U.S. stocks were lower Monday, with Wall Street under pressure after the S&P 500 ended last week with its lowest close since early November on recession fears.
How stocks are trading
The Dow Jones Industrial Average
was down 93 points or 0.3%, at 32,827.
The S&P 500
fell 24 points, or 0.6%, to 3,828.
The Nasdaq Composite
was off 121 points, or 1.1%, at 10,585.
The S&P 500 logged a 2.1% weekly loss last week, ending Friday at its lowest level since Nov. 9. The Dow Jones Industrial Average saw a 1.7% weekly fall and the Nasdaq dropped 2.7%.
What’s driving the market
Investors have become increasingly concerned about a recession many feel is all but inevitable given the determinedly hawkish stance of major monetary authorities, such as the Federal Reserve and European Central Bank, who continue to battle high inflation.
Last week, alongside the Bank of England and others, the two central banks increased interest rates by 50 basis points to multiyear peaks and stressed that borrowing costs would likely go higher for longer than the market had hoped.
“The Fed and ECB seem determined to leave a lump of coal in everyone’s stockings this holiday season,” said Stephen Innes, managing partner at SPI Asset Management.
“With economic data undershooting expectations, it’s not a stretch to think investors may shift their focus from inflation and the Fed to the growing impact that the Fed’s actions are likely to have on the economy in 2023,” Innes added.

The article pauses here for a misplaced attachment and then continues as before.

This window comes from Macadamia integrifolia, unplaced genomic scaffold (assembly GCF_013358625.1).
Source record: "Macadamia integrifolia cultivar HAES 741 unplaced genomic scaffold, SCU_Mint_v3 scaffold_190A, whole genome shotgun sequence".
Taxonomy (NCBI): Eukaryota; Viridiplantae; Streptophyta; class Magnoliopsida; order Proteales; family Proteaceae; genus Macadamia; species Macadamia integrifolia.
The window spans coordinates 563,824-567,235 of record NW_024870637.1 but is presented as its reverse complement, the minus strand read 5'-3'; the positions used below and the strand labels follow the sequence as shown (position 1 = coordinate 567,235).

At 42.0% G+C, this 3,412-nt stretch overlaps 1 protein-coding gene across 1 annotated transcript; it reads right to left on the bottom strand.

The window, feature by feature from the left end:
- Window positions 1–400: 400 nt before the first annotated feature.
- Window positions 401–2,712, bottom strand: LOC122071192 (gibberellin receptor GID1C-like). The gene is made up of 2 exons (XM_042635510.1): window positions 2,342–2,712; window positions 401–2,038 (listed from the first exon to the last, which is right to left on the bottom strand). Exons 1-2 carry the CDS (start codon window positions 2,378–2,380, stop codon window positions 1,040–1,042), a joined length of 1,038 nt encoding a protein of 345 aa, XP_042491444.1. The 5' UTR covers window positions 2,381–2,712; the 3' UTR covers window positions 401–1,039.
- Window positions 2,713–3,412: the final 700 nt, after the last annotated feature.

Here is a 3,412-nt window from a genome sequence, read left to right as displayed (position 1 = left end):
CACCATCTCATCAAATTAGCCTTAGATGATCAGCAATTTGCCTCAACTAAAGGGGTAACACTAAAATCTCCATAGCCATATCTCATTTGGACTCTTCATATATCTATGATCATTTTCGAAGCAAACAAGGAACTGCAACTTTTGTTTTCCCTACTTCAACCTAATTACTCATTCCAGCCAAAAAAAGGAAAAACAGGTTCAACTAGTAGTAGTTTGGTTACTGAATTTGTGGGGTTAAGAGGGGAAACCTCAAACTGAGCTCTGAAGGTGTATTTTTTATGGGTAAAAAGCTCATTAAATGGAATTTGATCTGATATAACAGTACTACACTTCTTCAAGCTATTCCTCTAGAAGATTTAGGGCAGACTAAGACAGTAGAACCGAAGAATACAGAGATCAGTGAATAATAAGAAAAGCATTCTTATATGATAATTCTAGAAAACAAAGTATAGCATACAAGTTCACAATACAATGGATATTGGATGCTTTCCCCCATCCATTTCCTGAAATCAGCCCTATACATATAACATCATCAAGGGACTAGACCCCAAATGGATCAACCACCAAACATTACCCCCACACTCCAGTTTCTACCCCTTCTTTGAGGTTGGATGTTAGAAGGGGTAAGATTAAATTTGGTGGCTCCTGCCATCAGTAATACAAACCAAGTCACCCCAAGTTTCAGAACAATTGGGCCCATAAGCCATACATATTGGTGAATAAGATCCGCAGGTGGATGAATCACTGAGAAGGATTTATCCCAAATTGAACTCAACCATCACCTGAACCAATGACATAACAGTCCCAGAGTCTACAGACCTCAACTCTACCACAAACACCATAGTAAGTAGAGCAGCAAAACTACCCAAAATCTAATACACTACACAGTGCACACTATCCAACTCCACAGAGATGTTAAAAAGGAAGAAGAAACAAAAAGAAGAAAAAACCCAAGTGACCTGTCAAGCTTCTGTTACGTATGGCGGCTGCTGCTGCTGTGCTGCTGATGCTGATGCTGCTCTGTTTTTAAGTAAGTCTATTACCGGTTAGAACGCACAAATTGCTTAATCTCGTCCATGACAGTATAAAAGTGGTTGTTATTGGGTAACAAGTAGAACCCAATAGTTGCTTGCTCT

The soft performance on Wall Street in previous sessions and worries about a global slowdown saw Asian stock markets fall back on Monday, with China’s Shanghai Composite
among the weakest amid more concerns about spiking COVID infections in the world’s most populous nation.
It may pay to take a long view on China, as it relaxes its COVID curbs, which have been seen as a brake on consumption in the world’s second-largest economy, said George Young, portfolio manager with Villere & Co., in a phone interview.
Villere & Co. expect mining company Freeport-McMoran Inc.
for example, to benefit from a renewed pickup in copper demand as China’s economy eventually gets traction, Young said. Freeport looks set to see a down year in the near term but is set for 40% earnings growth three years out, predicated on China’s comeback, he said.
Analysts noted that investors had shifted from believing that bad news on the economy was good news for both bonds and equities — because it discouraged central banks from being too aggressive in their policy tightening — and were now taking bad economic news for what it is, a scenario that may damage company earnings.
“The biggest change in markets over the last few weeks, in our view, is the shifting correlation between stocks and bonds. For most of this year bonds and stocks traded in tandem, as inflation ruled the roost,” said Jonathan Krinsky, chief market technician at BTIG, in a note to clients.
“Recently, that has pivoted and lower rates have been met with lower stocks, presumably on fears of economic slowdown. We expect that theme to grow louder into 2023,” Krinsky added.
The National Association of Home Builders’ monthly confidence index fell two points to 31 in December, the trade group said on Monday. It’s the 12th month in a row that the index has fallen. Outside of the pandemic, the December reading of 31 is the lowest level since mid-2012.
Companies in focus
About 17.5 million Twitter votes were cast in favor of Elon Musk stepping down from leading the company, Musk’s Twitter account said Monday, a day after he posed the question to users of the social media platform. The news sent shares of Tesla Inc.
up in premarket trade hopes that Musk would refocus his attention on the electric-car company he also heads, but shares were in negative territory after the opening bell.